Ableton co-creator suggests he could ditch vinyl in favor of CDs for superior sound and durability

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Debates over the merits of analog versus digital are nothing new, but last week Ableton co-creator, musician and artist Robert Henke caused a stir on Facebook after posting that he was considering to stop releasing music on vinyl and “fully embrace CDs” instead. .

In its origin Publish (opens in a new tab)he cited the superior signal-to-noise ratio, channel separation and frequency response of CDs, and the convenience of their small size before signing off in love letter style: “Compact Disk, you’re underrated , and you will always have a place in my heart.”

In response to the discussion and the more than 300 comments that followed, Henke went on to say that he sees no problem buying and selling vintage vinyl, but that he believes that “making large, heavy plates of plastic and shipping them around the world is a huge waste of energy and resources.”

“Shipping is a big part of the problem and will become even more so when fuel prices rise,” he added. He also noted the relatively high power consumption of streaming, concluding that “CD is a compromise I feel more comfortable with”.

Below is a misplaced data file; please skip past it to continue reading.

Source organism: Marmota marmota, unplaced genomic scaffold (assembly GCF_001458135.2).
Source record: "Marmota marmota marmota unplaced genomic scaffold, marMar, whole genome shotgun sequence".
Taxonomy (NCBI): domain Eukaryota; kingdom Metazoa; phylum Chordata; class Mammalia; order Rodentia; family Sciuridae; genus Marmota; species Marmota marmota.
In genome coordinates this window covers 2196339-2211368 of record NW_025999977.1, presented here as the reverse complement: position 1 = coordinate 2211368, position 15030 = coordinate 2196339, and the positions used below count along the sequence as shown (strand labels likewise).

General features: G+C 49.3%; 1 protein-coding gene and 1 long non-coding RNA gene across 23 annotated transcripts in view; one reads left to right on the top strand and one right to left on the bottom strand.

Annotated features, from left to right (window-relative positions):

Henke’s unease with the environmental effects of modern vinyl production and streaming is supported by growing research in the field. According to a 2021 report from the new statesman, according to an analysis by the Department of Environmental Sustainability at Keele University, playing music for five hours consumes as much carbon as the materials used to produce a physical CD, and seventeen hours is equivalent to that of a vinyl record . A comparison of these materials calculates that vinyl, produced from crude oil, contains 979g of carbon compared to the 288g found in the polycarbonate and aluminum that make up a CD with a jewel case.

But Henke is keen to let her followers know that it wasn’t just her concerns about sustainability that drove her post, but also a respect for intentional rather than thoughtless listening.

In a final addendum he says he thinks a vital property of all physical formats is that they require a playback source with a single feature saying, “Playing vinyl or playing a CD on a CD player is a dedicated act of listening, away from the uninterrupted stream of data in the background from your iPhone, laptop, etc. This ritual is important, and while we love streaming, we certainly wouldn’t argue with that.

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